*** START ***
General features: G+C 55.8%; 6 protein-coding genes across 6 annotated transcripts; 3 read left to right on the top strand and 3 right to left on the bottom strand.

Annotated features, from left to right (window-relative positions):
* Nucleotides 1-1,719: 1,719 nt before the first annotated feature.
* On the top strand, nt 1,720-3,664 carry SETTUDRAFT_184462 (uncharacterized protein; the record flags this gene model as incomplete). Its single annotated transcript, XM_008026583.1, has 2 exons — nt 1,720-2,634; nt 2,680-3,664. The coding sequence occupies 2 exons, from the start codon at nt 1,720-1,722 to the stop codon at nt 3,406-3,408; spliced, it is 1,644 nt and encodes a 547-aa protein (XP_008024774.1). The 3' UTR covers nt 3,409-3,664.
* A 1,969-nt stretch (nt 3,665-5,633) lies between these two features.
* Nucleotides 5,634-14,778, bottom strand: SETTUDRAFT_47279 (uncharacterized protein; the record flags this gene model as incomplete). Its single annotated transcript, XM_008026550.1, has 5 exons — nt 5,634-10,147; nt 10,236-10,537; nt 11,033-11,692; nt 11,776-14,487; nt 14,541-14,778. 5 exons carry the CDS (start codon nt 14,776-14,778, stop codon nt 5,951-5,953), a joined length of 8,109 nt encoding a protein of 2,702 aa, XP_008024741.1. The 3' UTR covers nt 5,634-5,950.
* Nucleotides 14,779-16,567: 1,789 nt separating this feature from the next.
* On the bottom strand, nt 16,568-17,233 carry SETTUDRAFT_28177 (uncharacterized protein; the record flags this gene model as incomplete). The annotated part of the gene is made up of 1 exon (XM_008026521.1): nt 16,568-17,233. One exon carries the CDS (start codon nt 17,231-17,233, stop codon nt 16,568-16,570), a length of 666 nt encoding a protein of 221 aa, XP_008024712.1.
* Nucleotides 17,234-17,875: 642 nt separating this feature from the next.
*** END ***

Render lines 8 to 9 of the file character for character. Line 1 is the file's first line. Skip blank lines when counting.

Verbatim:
* On the bottom strand, nt 16,568-17,233 carry SETTUDRAFT_28177 (uncharacterized protein; the record flags this gene model as incomplete). The annotated part of the gene is made up of 1 exon (XM_008026521.1): nt 16,568-17,233. One exon carries the CDS (start codon nt 17,231-17,233, stop codon nt 16,568-16,570), a length of 666 nt encoding a protein of 221 aa, XP_008024712.1.
* Nucleotides 17,234-17,875: 642 nt separating this feature from the next.